Hungryroot cofounder Ben McKean says his mission is to make indulgence healthy by serving up counterintuitive, ready-to-cook products like carrot noodles and chickpea cookie dough (which actually tastes good
And now Hungryroot is looking to supersize its customer base through a nationwide launch and a deal with Whole Foods that will gets its products into retail stores. The Whole Foods launch, in particular, is a huge deal, McKean tells Business Insider.
“Whole Foods is the holy grail of grocery,” McKean explains. When Hungryroot launched in 2015, the initial plan was actually to go for Whole Foods, like “99%” of other food companies, he says. But instead, Hungryroot decided to start with a direct-to-consumer strategy, which has allowed the team to collect detailed data and debut 40 products (for reference, Whole Foods will carry its four most popular). Ramping up production to reach a Whole-Foods level of demand is risky, he says, especially for new products.
A few years ago, that type of direct-to-consumer launch wouldn’t have been possible, McKean says. But he credits meal delivery startups for breaking open that possibility, and getting people used to the idea. Hungryroot is now shipping over 50,000 units per month this way.
But Hungryroot isn’t going after meal-kit companies like Blue Apron, or meal-delivery ones like Munchery. Instead, the company is going after “convenience food” like canned soup. McKean wants Hungryroot’s health options to replace that sort of “crap,” and Whole Foods will be an important part of getting people familiar with the brand.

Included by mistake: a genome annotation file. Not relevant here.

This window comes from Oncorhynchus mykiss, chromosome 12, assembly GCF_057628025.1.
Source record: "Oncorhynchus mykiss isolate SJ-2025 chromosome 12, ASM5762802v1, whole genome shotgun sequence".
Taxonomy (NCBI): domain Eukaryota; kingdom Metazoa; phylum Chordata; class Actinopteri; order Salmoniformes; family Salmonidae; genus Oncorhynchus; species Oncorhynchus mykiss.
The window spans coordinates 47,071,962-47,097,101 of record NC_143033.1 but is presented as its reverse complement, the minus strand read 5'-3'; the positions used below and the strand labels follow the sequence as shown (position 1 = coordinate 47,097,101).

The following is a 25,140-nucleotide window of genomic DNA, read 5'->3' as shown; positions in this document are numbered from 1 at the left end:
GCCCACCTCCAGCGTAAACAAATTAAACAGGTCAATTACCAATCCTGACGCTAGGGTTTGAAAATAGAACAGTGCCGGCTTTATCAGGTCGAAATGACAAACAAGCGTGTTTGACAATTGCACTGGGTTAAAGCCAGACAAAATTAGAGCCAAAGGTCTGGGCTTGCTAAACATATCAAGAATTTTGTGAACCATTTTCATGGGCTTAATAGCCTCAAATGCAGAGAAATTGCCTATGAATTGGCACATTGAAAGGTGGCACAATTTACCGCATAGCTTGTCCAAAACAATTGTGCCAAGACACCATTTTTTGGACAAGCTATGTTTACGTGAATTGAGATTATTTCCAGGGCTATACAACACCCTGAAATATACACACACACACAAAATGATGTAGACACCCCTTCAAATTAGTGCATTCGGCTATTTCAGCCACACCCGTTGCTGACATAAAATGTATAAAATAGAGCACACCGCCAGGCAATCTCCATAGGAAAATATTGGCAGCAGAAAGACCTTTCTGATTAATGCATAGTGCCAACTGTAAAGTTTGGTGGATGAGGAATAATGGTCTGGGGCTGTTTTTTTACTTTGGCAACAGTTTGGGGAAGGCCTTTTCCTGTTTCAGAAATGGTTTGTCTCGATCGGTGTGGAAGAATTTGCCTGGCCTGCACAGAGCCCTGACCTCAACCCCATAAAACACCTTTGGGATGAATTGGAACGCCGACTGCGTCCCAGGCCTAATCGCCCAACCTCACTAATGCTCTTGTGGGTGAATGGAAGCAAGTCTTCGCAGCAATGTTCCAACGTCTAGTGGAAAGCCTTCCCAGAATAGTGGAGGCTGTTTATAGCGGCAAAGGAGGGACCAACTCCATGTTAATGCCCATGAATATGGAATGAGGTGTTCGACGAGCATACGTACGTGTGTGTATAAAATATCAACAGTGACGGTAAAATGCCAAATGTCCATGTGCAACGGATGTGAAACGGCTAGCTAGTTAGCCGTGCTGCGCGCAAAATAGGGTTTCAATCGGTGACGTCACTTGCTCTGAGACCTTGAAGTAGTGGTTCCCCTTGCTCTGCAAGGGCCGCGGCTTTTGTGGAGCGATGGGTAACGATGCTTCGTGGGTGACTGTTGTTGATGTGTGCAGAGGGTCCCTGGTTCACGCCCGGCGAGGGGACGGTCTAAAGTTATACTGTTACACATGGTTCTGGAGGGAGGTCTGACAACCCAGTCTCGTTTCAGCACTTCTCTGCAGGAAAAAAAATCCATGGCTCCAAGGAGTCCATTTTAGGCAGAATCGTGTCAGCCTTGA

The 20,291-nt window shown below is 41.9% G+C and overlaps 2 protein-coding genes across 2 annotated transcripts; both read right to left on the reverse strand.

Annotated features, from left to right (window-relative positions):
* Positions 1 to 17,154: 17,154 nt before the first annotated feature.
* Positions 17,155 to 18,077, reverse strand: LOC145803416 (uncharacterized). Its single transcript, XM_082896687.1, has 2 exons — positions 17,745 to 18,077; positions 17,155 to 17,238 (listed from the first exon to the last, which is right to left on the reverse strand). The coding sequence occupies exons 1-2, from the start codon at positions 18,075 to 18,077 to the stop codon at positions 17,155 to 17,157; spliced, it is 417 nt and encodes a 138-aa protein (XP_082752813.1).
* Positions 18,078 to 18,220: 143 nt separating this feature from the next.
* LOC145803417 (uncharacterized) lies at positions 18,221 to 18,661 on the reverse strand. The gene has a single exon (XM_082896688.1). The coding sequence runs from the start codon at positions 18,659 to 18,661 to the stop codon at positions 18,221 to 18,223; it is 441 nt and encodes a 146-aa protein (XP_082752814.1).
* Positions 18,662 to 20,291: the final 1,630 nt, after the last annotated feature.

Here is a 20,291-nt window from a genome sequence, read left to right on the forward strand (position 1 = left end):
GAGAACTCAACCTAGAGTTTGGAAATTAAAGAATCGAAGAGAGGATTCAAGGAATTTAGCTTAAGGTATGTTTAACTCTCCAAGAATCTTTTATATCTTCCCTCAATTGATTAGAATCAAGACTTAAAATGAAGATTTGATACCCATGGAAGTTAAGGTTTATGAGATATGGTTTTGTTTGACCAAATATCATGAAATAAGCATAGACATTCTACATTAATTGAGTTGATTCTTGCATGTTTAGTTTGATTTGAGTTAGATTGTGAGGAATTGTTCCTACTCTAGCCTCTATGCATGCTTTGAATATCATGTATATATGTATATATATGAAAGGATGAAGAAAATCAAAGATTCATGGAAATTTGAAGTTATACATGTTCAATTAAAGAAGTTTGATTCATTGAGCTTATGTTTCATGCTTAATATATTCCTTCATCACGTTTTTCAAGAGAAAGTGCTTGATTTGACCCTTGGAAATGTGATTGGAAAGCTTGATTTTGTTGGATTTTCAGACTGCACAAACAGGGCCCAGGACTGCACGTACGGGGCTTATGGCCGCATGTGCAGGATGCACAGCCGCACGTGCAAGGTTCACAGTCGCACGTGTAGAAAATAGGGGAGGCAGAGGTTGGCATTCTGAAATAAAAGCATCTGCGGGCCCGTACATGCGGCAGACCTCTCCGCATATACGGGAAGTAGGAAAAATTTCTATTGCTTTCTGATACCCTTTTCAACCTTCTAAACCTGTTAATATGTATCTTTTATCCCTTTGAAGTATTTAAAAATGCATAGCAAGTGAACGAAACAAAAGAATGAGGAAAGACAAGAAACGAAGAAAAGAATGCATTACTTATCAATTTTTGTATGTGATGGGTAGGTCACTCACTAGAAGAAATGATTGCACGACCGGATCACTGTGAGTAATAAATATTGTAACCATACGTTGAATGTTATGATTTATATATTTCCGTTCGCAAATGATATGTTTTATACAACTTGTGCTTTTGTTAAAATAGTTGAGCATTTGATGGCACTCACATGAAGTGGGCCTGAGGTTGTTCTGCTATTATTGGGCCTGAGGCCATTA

McKean says that he expects 10% to 20% of the company’s business to be Whole Foods, and to settle into a 30% retail split eventually (similar to Jessica Alba’s Honest Co., which Hungryroot shares an investor with). Hungryroot hopes to be in 40 stores by end of summer and 100 by the end of the year. McKean says the economics of retail versus shipping direct are roughly comparable.
In March, Hungryroot raised $3.7 million from the likes of Lightspeed Venture Partners and Lerer Hippeau Ventures, in a round which brought its total funding to $6 million.
What these investors (and McKean) are betting on is the idea of turning guilty pleasures into something you don’t have to feel bad about. “Our best-performing products are in formats people associate with indulgence,” McKean explains: cookies, brownies, pasta, and so on.
And the team is always looking for new ones. Right now, Hungryroot is tinkering to try and craft a healthy birthday cake, “funfetti” batter, McKean says.
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